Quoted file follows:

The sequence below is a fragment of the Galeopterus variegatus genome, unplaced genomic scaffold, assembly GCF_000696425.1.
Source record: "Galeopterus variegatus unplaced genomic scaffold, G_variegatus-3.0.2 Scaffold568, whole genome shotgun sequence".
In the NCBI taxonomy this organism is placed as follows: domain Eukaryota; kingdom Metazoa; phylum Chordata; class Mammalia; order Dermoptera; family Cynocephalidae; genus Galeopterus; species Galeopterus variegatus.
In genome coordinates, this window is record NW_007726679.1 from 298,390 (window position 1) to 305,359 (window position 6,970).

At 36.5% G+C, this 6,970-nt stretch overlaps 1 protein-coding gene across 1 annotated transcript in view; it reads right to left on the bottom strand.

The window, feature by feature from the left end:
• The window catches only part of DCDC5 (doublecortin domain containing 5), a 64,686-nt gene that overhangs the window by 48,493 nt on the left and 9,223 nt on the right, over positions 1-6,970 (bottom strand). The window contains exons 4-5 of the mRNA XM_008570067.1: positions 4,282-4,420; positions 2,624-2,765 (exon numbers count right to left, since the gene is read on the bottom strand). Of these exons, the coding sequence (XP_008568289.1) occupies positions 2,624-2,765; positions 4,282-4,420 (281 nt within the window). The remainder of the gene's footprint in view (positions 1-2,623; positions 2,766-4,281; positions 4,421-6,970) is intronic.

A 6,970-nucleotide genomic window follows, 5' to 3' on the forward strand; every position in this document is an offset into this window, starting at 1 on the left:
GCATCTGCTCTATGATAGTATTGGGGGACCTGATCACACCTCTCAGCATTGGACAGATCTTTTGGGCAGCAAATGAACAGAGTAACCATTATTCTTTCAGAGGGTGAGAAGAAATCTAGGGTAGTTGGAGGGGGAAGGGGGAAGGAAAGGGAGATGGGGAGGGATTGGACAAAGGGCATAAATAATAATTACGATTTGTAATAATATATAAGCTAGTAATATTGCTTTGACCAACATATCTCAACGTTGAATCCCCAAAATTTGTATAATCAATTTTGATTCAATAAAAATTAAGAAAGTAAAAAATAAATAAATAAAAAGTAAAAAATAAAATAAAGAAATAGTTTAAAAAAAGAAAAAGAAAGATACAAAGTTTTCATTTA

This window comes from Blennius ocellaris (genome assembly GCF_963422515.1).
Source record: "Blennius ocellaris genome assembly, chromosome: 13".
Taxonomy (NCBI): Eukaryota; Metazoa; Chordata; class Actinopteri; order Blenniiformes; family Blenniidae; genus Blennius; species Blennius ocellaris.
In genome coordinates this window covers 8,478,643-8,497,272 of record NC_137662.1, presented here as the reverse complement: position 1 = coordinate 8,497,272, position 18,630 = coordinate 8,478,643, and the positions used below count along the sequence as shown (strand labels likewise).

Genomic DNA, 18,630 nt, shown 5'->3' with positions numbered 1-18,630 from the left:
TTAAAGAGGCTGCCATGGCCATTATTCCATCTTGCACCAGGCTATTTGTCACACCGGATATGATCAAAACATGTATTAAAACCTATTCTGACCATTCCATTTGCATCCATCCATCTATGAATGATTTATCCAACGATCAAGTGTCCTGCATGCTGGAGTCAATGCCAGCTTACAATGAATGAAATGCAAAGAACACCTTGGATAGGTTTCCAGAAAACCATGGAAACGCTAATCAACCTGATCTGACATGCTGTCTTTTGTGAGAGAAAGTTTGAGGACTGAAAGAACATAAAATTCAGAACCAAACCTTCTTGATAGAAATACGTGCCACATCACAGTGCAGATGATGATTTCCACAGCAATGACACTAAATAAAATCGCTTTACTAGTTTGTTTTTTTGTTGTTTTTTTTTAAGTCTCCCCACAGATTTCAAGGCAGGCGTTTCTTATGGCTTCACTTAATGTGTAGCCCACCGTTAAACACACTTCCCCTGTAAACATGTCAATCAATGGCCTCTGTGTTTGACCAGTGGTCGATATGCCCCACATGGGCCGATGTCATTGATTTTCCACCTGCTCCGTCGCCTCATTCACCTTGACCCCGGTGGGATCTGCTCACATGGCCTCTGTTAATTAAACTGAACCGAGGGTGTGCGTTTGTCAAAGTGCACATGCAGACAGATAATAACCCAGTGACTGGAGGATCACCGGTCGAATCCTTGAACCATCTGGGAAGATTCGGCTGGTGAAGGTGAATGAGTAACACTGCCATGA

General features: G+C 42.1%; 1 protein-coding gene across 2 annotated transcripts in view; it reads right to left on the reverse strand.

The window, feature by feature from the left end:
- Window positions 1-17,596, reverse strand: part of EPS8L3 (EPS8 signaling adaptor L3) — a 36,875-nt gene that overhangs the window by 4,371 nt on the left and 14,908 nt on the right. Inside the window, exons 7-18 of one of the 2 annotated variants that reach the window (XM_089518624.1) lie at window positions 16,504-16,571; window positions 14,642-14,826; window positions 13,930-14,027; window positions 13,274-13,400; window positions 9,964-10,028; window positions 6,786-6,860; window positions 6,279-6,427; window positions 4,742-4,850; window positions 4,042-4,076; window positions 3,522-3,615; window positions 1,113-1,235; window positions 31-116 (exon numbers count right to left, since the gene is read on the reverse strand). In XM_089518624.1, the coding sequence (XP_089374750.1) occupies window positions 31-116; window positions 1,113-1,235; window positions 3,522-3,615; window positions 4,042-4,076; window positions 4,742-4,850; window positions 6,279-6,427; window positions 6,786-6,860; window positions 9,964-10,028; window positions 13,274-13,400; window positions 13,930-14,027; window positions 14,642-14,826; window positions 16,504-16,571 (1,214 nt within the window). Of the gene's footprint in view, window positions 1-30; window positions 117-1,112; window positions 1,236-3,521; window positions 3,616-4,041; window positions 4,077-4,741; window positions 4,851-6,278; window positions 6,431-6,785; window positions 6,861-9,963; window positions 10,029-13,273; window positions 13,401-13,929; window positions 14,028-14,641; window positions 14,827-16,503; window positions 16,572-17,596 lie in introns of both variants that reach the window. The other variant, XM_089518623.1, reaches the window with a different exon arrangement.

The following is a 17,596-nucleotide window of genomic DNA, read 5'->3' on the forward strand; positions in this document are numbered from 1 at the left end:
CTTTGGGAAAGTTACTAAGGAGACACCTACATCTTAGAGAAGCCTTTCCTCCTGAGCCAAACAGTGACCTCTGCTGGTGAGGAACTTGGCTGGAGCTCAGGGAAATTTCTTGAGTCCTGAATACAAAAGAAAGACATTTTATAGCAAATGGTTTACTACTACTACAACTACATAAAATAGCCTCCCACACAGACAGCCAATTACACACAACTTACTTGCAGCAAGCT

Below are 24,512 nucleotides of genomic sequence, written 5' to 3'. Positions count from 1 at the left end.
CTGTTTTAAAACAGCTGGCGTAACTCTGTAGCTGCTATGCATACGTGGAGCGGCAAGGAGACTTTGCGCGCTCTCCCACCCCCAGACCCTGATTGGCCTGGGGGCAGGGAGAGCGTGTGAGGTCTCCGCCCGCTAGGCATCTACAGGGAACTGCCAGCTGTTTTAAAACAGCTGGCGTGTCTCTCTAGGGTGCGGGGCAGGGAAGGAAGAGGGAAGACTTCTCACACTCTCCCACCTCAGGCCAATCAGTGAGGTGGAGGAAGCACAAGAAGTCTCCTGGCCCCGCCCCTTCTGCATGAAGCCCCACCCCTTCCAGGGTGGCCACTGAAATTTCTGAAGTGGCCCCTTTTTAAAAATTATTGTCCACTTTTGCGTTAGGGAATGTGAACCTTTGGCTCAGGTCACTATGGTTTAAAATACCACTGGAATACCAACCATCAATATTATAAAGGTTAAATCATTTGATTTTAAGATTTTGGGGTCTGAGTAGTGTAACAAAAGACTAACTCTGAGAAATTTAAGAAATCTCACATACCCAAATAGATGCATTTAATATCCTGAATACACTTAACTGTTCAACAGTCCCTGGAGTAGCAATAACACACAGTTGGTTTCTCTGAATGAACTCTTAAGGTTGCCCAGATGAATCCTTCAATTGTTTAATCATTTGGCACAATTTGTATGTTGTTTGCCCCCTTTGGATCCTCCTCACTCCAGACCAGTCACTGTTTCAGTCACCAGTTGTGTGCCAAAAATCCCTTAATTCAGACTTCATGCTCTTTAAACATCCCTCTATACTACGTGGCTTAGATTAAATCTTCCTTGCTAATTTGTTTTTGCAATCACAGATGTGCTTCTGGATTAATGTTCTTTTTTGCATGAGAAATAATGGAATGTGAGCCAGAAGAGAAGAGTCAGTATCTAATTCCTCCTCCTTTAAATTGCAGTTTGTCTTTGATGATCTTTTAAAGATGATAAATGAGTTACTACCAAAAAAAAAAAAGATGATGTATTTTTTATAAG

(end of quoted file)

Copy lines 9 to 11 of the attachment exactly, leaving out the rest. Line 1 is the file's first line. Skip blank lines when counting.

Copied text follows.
GCATCTGCTCTATGATAGTATTGGGGGACCTGATCACACCTCTCAGCATTGGACAGATCTTTTGGGCAGCAAATGAACAGAGTAACCATTATTCTTTCAGAGGGTGAGAAGAAATCTAGGGTAGTTGGAGGGGGAAGGGGGAAGGAAAGGGAGATGGGGAGGGATTGGACAAAGGGCATAAATAATAATTACGATTTGTAATAATATATAAGCTAGTAATATTGCTTTGACCAACATATCTCAACGTTGAATCCCCAAAATTTGTATAATCAATTTTGATTCAATAAAAATTAAGAAAGTAAAAAATAAATAAATAAAAAGTAAAAAATAAAATAAAGAAATAGTTTAAAAAAAGAAAAAGAAAGATACAAAGTTTTCATTTA

This window comes from Blennius ocellaris (genome assembly GCF_963422515.1).
Source record: "Blennius ocellaris genome assembly, chromosome: 13".